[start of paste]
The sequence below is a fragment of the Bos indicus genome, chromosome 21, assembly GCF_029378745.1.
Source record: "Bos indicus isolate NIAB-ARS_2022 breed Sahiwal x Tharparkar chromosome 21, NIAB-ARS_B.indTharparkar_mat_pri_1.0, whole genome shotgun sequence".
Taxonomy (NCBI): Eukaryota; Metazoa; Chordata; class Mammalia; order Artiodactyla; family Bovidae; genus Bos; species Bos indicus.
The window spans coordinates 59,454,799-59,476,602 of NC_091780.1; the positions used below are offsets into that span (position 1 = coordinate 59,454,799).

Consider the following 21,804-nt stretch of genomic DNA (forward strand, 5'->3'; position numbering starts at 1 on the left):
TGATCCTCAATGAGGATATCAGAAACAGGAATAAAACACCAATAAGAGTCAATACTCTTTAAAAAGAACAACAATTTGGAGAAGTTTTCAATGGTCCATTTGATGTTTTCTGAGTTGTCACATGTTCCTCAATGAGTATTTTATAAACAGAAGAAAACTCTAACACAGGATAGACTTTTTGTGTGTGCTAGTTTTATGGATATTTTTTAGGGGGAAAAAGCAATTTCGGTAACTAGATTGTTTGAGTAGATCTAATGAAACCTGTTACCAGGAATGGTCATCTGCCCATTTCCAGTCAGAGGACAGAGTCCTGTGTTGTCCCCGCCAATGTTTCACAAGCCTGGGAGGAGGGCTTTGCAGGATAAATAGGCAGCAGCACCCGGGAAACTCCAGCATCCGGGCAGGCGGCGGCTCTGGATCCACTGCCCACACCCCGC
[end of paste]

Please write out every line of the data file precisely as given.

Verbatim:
The sequence below is a fragment of the Bos indicus genome, chromosome 21, assembly GCF_029378745.1.
Source record: "Bos indicus isolate NIAB-ARS_2022 breed Sahiwal x Tharparkar chromosome 21, NIAB-ARS_B.indTharparkar_mat_pri_1.0, whole genome shotgun sequence".
Taxonomy (NCBI): Eukaryota; Metazoa; Chordata; class Mammalia; order Artiodactyla; family Bovidae; genus Bos; species Bos indicus.
The window spans coordinates 59,454,799-59,476,602 of NC_091780.1; the positions used below are offsets into that span (position 1 = coordinate 59,454,799).

Consider the following 21,804-nt stretch of genomic DNA (forward strand, 5'->3'; position numbering starts at 1 on the left):
TGATCCTCAATGAGGATATCAGAAACAGGAATAAAACACCAATAAGAGTCAATACTCTTTAAAAAGAACAACAATTTGGAGAAGTTTTCAATGGTCCATTTGATGTTTTCTGAGTTGTCACATGTTCCTCAATGAGTATTTTATAAACAGAAGAAAACTCTAACACAGGATAGACTTTTTGTGTGTGCTAGTTTTATGGATATTTTTTAGGGGGAAAAAGCAATTTCGGTAACTAGATTGTTTGAGTAGATCTAATGAAACCTGTTACCAGGAATGGTCATCTGCCCATTTCCAGTCAGAGGACAGAGTCCTGTGTTGTCCCCGCCAATGTTTCACAAGCCTGGGAGGAGGGCTTTGCAGGATAAATAGGCAGCAGCACCCGGGAAACTCCAGCATCCGGGCAGGCGGCGGCTCTGGATCCACTGCCCACACCCCGC